When you have a dog, you’re not just training him to behave properly on the street—you are training people to behave properly, too. Without some coaching from you, you’re likely to encounter people who will do a lot of improper things when greeting dogs on the street.
One way to avoid impolite interactions with people who want to say hello to your dog is to hand a treat to anyone that approaches and ask them to give it to your dog.
Your dog shouldn’t have to sit for it or do anything for that matter. The “trick” they’re being rewarded for is just the behavior of co-existing with a new human.
There are a million things that could happen on a city street that could spook a dog, most of which you cannot control. The best you can do is try to guess what’s going to be the quietest route.
If your dog is small enough and you get stuck in a particularly crowded area, pick up your pup! There is no shame in carrying your dog out of a situation where he could get stepped on.
Bonus points for walking on the building side of the sidewalk, rather than by the curb. If your dog does get loose, that extra two or three feet will mean a little bit more of a buffer area where you might be able to grab him before he enters traffic.
Since we’re assuming his new city existence might be a bit stressful for your dog, I suggest you keep your walks short and sweet. I’d rather he get lots of exposure to urban life in bite-sized bits, rather than having him subjected to a couple of marathon outings a day.
What’s more, lots of short walks will encourage him to eliminate quickly, since the less time you’re outside during any given walk, the closer the pee/poops will happen to the start of the walk!
A good New Yorker gets down to business right away, no? If he doesn’t go in the first five minutes, bring him back inside and try a bit later.
If he does go right away, reward him liberally with treats and then make a judgement about what he’d prefer: If you think going inside would be rewarding to him, bring him in immediately after he goes; if you think a longer walk would be more to his liking, then… you know what to do.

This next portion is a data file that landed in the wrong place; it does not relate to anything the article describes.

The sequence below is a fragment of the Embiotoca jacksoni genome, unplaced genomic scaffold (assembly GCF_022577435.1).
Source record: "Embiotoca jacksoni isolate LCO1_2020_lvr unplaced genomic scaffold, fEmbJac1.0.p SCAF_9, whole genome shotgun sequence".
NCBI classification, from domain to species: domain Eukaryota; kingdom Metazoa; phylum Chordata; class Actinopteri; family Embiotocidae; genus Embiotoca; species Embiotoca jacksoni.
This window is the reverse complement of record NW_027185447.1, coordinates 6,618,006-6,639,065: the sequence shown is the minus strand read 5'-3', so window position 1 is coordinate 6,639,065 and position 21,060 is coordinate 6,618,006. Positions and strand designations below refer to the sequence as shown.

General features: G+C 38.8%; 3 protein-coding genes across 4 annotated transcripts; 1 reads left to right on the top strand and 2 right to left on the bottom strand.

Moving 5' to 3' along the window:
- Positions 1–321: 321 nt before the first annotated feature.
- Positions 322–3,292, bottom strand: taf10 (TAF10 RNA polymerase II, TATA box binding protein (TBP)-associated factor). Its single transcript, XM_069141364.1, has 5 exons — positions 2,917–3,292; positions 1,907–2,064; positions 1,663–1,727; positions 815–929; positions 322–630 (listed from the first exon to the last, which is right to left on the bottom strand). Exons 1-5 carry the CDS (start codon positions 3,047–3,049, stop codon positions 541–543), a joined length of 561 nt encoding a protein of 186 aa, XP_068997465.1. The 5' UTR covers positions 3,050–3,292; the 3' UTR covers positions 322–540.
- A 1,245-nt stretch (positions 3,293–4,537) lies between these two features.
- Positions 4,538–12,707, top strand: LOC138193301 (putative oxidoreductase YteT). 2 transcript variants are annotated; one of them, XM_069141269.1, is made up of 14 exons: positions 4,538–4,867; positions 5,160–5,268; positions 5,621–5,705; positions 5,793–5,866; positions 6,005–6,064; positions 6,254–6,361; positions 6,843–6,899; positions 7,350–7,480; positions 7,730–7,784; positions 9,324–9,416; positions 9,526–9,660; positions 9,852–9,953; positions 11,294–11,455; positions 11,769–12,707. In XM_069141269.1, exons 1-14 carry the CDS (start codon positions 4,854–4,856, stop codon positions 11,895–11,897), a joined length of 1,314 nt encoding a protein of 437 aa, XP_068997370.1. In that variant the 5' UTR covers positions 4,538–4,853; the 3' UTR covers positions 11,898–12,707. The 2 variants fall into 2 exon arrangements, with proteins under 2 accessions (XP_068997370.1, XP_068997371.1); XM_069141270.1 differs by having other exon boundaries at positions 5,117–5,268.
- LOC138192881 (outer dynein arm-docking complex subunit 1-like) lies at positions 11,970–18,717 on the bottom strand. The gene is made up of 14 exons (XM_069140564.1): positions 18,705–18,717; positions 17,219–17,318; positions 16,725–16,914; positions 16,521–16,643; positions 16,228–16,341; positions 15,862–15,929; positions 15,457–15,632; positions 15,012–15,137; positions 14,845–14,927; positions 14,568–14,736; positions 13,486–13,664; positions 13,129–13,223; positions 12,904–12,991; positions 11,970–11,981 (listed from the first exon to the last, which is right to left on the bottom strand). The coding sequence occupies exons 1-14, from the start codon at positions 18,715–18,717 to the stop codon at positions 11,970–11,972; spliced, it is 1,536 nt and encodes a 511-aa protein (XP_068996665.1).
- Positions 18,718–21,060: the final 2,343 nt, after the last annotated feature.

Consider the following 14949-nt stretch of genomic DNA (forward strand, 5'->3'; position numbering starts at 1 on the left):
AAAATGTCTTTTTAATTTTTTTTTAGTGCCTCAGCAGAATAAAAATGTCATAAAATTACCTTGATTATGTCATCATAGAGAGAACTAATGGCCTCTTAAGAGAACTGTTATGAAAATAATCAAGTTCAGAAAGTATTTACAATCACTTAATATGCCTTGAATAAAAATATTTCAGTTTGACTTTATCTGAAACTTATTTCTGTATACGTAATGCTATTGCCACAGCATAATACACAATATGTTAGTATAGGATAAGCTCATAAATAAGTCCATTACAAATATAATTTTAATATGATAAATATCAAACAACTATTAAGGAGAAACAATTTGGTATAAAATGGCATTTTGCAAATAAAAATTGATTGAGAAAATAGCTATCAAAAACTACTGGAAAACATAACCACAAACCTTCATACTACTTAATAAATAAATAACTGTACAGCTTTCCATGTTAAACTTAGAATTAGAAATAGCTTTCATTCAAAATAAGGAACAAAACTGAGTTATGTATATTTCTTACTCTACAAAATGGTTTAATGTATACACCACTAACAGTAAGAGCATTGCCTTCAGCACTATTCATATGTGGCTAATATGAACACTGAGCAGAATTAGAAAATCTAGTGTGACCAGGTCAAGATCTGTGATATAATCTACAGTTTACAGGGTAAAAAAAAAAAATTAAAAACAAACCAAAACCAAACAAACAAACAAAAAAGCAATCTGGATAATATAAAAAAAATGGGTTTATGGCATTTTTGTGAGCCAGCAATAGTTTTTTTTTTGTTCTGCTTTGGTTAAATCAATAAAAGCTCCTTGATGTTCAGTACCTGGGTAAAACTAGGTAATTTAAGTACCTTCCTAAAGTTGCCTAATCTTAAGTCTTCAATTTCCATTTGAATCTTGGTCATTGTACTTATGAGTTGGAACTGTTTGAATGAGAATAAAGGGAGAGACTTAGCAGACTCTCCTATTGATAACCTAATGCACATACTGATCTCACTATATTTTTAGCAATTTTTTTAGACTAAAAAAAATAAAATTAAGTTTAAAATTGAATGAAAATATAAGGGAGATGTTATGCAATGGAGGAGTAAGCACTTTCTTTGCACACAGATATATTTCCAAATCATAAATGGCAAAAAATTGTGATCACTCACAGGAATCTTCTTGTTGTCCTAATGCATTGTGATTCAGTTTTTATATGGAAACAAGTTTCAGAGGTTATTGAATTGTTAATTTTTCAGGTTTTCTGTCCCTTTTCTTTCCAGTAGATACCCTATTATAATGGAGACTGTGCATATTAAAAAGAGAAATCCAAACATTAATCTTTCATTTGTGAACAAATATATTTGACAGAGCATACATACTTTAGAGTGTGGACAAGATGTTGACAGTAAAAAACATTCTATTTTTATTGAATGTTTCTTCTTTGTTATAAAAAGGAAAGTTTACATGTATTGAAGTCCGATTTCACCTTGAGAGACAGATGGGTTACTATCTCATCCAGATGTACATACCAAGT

Every time you get to any curb, cue your dog into a sit. Use a food lure if you need to—do whatever you need to do get their butt on the ground.
You can then either reward the sit with a food treat or with the real-life reward to get up and keep walking when you say “Okay.”
With enough repetition, your dog will associate the curb with sitting. The goal here, of course, is that if ever given the opportunity to cross a street off leash, he will first sit and wait for your signal to go.
As much as I want you to make friends with city folk, I wouldn’t necessarily recommend letting your dog approach other dogs on the street—especially if he isn’t used to encountering a lot of new dogs on walks.
When it comes to on-leash sidewalk greetings, there are just too many uncontrollable variables for my taste, and I’d rather your dog spend his energy focusing on you during his walk, rather than looking for social encounters with dogs who might not be amenable to being greeted.
If you are going to let your dog approach another dog, always make sure to first communicate with the owner. Plenty of dogs can’t do safe leash greetings with other dogs on the street, but that doesn’t mean everyone involved can’t leave the situation safely.
Just ask: ”Is it okay if my dog says ‘Hi?’” If the human says “No,” it’s probably not because he or she is mean. Rather it’s because they’re looking out for their dog’s safety. And for your dog’s safety. And yours!
Still looking for additional city walking advice? Annie has more content at schoolforthedogs.com: